behind it. It wasn't the dynamic CD-quality audio that would be
seen in future video games, but it was abrasive-enough to fit the
fighting going down onscreen. Moreover, the music was actually memorable
and even had hard-core breakdowns! DDII naturally progresses
on the same path and only deviates slightly while staying in the
same direction of the game's theme of loss and revenge. There are
less breakdowns, but the stage clear music has some crazy blast-beats,
and stage three has some of the most memorable music from the 16-bit
generation. The sounds of hand-to-hand combat haven't changed much,
either, except the enemy death metal grunts added to go with their
new and (un)improved crusty looks.
So, then, how could "fans" bash such a great game? Apparently
for being too close to the original (an addictively fun, timeless
classic). But, how could it be a bad thing to deliver more
of something so good? And while some of the backgrounds may
look similar, they are not "recycled." Examples include
how there are no back alley or cave parts, and how the gang hideout
is completely different from the one in the first game. Both
may have rocky entrances, but the marble floors, gold (bronze?)
pillars, and blatantly "Oriental" interior separate the
one in DDII from the stone interior and "Western"
interior of the one in DD. How any "fan" could
miss these differences is baffling, not to mention the "Oriental"
and "Western" spear-wielding statues.
Then there's the
residual emphasis on platforming from the original game (which apparently
wasn't enough for "fans" who enjoy falling repeatedly
into into pits and off cliffs). Speaking of dying, how do we even
know that Marian miraculously comes back to life after being gunned-down?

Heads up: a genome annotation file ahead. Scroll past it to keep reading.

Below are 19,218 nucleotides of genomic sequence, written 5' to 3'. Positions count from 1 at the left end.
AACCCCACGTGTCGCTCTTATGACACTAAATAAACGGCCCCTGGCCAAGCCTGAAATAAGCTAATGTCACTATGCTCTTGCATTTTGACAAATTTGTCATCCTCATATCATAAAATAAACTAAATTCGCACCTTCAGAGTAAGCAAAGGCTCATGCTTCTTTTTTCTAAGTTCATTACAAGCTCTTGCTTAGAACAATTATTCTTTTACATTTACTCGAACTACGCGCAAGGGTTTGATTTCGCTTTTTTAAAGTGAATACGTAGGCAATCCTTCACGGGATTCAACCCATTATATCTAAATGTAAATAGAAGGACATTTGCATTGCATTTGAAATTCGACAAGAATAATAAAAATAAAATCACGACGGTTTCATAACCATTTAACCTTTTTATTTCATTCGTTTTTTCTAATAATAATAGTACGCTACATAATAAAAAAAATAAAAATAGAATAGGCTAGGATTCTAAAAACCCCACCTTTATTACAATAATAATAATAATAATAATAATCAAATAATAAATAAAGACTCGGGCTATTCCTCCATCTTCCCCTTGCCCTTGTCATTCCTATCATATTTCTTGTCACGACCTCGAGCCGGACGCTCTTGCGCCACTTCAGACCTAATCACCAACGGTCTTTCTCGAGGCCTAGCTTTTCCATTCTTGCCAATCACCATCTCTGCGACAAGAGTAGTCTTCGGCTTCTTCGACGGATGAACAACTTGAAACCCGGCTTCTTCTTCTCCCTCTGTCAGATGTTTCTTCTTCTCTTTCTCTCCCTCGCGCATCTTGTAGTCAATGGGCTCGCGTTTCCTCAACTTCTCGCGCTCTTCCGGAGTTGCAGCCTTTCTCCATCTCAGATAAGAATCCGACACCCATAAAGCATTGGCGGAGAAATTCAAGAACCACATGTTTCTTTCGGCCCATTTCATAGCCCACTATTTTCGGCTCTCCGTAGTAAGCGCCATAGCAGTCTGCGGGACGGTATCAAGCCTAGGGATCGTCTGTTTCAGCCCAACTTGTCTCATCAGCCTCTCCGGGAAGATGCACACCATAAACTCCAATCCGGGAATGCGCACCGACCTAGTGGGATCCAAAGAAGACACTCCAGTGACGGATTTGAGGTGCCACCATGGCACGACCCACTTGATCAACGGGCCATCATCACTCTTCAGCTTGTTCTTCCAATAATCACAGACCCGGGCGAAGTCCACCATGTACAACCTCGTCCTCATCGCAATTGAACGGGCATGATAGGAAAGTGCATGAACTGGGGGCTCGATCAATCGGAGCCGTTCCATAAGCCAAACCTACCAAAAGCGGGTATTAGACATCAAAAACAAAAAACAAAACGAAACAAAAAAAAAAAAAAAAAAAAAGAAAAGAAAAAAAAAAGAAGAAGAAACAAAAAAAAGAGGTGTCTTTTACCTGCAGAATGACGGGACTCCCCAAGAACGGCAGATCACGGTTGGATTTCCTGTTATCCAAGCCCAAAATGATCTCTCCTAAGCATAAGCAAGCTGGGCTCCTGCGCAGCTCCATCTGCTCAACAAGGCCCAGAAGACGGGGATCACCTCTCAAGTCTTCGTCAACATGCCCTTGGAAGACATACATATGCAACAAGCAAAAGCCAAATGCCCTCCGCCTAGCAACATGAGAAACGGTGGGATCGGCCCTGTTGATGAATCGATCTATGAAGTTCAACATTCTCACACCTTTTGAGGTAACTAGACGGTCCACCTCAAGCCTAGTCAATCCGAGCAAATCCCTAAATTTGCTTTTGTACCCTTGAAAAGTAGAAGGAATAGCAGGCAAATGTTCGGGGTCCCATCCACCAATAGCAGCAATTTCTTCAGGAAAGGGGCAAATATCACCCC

Sites out there are claiming she lived. Didn't she blink a few times
and then disappear after being gunned-down? Is there any text confirmation
she came out of it all alive? All I gotta say is, how serious can
someone's "humble opinion" of this game be if their favorite
enemy is the metabolic-syndrome IT department computer nerd boss?
My opinion is not humble; it's meant to beat you over the head.
It's not perfect, but DDII is a natural progression of the
original, and one of the best side-scrolling fighters of all-time.
Force Without Ballads
Double Dragon II may not be a new game, but its still appealing
today even to youngsters who weren't around when it was big. It may
look primitive next to anything that came after it, but it's easy
for anyone to jump in and play, and it's a blast with friends! Of
course, there's something to be said about the game's cover art; a
certain intrigue and mystery of what lies ahead of our heroes that
have been torn from the red. The picture portrays a struggle for a
buxom blonde who gets gunned-down right before your eyes, and it is
this tragedy that immerses you into a struggle that isn't just about
Revenge, but all out war.
- BAD -